THE ABBEY Theatre production of’ ‘The Killing of Sister George’ was a blackly humorous treatment of a dysfunctional relationship and workplace paranoia that transferred quite well into the 21st Century.
The story revolves around June Buckridge, a foul-mouthed, gin-swilling radio voice actress who plays the nationally adored Sister George in an Archers-style programme called ‘Applehurst’.
June is often referred to as George, reflecting the fuzzy line that exists for her between fiction and reality, and this line becomes increasingly blurred when she discovers her character must die to save the show.
June lives with a younger woman called Alice McNaught, whom she calls ‘Childie’, and while it is never admitted outright, the pair appear to be in some form of sadomasochistic relationship.
June becomes paranoid that Sister George is for the chop, and her behaviour becomes increasingly erratic and violent. She attacks a pair of nuns and her physical and mental abuse of Childie increases.
Caroline Pennant Jones should take it as a compliment that her Sister George / June can be described as mannish, misogynistic and barely likeable!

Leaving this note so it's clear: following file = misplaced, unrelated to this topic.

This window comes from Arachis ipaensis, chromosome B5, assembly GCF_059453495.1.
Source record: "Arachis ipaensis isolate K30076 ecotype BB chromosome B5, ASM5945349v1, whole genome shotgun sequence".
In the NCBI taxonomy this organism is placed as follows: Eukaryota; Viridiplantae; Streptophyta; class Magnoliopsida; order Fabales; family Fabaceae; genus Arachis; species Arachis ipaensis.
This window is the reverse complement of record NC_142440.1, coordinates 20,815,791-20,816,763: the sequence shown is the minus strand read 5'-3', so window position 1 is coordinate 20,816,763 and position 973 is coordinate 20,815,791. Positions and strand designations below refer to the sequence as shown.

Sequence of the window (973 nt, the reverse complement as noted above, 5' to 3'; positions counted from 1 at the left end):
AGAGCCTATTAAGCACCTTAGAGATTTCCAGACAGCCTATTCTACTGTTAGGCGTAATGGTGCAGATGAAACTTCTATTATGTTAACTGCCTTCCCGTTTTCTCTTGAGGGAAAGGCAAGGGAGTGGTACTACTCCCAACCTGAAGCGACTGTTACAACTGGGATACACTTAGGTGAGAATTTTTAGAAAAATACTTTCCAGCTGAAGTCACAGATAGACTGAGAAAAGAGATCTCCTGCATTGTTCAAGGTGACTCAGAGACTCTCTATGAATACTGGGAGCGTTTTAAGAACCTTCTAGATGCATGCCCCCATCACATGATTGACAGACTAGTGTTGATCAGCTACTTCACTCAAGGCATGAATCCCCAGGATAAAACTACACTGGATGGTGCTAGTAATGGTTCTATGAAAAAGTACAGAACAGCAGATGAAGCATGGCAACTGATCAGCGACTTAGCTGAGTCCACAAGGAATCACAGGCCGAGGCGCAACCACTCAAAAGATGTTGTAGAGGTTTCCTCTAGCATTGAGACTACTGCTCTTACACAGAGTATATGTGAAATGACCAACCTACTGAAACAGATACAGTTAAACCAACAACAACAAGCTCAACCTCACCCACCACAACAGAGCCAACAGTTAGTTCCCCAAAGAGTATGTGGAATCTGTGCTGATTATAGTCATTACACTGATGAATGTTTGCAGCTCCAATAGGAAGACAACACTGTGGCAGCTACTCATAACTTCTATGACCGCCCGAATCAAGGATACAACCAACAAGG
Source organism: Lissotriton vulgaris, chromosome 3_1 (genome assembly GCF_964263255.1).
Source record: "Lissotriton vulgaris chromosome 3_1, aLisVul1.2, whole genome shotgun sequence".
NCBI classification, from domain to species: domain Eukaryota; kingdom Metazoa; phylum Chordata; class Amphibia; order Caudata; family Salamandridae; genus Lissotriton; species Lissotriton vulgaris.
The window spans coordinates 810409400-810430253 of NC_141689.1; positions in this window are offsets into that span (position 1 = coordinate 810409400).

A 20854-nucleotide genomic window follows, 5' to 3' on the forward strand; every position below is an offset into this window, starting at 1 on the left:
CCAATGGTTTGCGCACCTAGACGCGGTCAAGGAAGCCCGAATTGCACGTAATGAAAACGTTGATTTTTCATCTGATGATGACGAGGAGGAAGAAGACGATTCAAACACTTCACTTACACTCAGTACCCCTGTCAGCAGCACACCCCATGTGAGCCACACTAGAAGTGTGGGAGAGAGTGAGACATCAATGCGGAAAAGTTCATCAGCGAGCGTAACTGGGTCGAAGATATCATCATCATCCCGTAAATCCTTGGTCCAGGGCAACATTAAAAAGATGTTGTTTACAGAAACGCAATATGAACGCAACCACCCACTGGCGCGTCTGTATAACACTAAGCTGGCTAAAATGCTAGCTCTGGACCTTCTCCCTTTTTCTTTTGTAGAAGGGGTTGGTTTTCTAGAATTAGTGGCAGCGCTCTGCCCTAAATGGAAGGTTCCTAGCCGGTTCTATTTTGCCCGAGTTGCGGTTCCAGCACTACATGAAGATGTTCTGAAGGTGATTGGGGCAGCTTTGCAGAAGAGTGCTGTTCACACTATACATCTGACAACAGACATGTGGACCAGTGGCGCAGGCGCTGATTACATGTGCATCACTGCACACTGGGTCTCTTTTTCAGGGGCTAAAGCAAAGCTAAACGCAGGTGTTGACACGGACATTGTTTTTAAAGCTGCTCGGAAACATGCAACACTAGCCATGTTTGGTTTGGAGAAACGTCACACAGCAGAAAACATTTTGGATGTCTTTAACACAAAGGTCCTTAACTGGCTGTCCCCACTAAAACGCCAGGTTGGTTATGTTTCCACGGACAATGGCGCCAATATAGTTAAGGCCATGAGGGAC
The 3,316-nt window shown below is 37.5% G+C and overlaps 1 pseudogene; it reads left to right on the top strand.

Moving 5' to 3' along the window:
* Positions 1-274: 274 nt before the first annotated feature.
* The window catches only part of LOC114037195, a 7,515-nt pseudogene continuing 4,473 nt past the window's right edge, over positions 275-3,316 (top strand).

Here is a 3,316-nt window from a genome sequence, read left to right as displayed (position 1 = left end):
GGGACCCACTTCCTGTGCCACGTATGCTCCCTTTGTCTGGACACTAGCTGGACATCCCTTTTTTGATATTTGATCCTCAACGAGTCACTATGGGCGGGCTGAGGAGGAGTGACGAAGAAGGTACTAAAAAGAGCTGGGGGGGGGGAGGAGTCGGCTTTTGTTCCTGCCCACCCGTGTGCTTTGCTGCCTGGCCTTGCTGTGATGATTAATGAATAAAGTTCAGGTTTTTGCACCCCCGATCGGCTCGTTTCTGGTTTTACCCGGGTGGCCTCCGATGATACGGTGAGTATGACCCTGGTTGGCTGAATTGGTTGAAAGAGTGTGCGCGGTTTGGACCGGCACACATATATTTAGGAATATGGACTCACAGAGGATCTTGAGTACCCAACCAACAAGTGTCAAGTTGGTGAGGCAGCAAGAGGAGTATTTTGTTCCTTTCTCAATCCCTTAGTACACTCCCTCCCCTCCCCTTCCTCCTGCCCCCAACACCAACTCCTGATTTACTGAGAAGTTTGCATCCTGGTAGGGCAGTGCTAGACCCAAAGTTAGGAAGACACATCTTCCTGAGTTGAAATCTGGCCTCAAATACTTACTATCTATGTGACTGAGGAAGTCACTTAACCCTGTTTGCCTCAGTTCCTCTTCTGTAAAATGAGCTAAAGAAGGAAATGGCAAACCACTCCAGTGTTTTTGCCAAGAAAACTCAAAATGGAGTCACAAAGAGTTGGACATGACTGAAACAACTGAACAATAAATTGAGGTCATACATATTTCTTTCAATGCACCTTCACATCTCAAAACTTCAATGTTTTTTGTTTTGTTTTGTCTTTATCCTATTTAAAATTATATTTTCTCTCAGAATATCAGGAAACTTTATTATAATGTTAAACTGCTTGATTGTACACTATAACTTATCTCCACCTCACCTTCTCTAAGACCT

The audience struggles to sympathise at first, but many can empathise with how uncertainty at work can affect home life.
Hilary Tasker is on form as the naïve and abused Childie, a passive-aggressive character who becomes some sort of prize to be fought over by George and Mrs Mercy Croft.
Often it is George’s treatment of Childie that prevents the audience from truly feeling sorry for her plight, such as when she makes Childie eat a cigar butt, or orders her to drink her bath water.
Mercy Croft, another radio personality, and George’s boss is played very subtly and with great nuance by Laura Adam.
At the beginning Mercy appears to be a sweet and supportive character, but as the plot progresses an ulterior motive becomes apparent and she is revealed to be almost as manipulative and controlling as George as she steals Childie away from George.
It is amusing to note that the only straightforward character is Madame Zenia, and she is a gypsy tarot reader with some cracking one-liners!
Marjory Robertson expertly avoids the pitfall of having too strong an accent, and her comic delivery is spot on.
Congratulations must go to the set builders and painters who brought to life a 1960s flat, with several nice period touches such as the G-Plan sideboard, and hideous upholstery!
Special mention must go to the lighting and sound crew under Stephen Gilbert for their work recreating the atmosphere of a radio broadcast for Sister George’s final scene.
The costume department of Lynn McNairn, Susie McKinstray and friends made a good job of designing a very masculine George, replete with jodhpurs and riding boots.
‘The Killing of Sister George’ runs until Saturday, February 11. Tickets, £7, can be bought online at www.theabbeytheatre.org or from Abbey Music.